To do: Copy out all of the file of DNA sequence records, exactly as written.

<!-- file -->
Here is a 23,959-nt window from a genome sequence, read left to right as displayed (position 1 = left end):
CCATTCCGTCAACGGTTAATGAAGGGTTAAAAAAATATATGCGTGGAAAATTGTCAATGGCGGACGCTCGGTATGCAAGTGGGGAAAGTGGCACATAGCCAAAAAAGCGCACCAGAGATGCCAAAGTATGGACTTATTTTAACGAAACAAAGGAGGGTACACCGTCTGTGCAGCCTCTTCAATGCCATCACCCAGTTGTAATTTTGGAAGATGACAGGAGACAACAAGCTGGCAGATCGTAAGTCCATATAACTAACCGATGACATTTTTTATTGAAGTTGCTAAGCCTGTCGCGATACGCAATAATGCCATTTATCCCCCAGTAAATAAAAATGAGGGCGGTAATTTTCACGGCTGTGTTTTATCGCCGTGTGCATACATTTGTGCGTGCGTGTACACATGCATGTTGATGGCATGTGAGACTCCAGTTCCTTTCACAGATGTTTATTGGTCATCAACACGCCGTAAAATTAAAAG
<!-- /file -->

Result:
Here is a 23,959-nt window from a genome sequence, read left to right as displayed (position 1 = left end):
CCATTCCGTCAACGGTTAATGAAGGGTTAAAAAAATATATGCGTGGAAAATTGTCAATGGCGGACGCTCGGTATGCAAGTGGGGAAAGTGGCACATAGCCAAAAAAGCGCACCAGAGATGCCAAAGTATGGACTTATTTTAACGAAACAAAGGAGGGTACACCGTCTGTGCAGCCTCTTCAATGCCATCACCCAGTTGTAATTTTGGAAGATGACAGGAGACAACAAGCTGGCAGATCGTAAGTCCATATAACTAACCGATGACATTTTTTATTGAAGTTGCTAAGCCTGTCGCGATACGCAATAATGCCATTTATCCCCCAGTAAATAAAAATGAGGGCGGTAATTTTCACGGCTGTGTTTTATCGCCGTGTGCATACATTTGTGCGTGCGTGTACACATGCATGTTGATGGCATGTGAGACTCCAGTTCCTTTCACAGATGTTTATTGGTCATCAACACGCCGTAAAATTAAAAG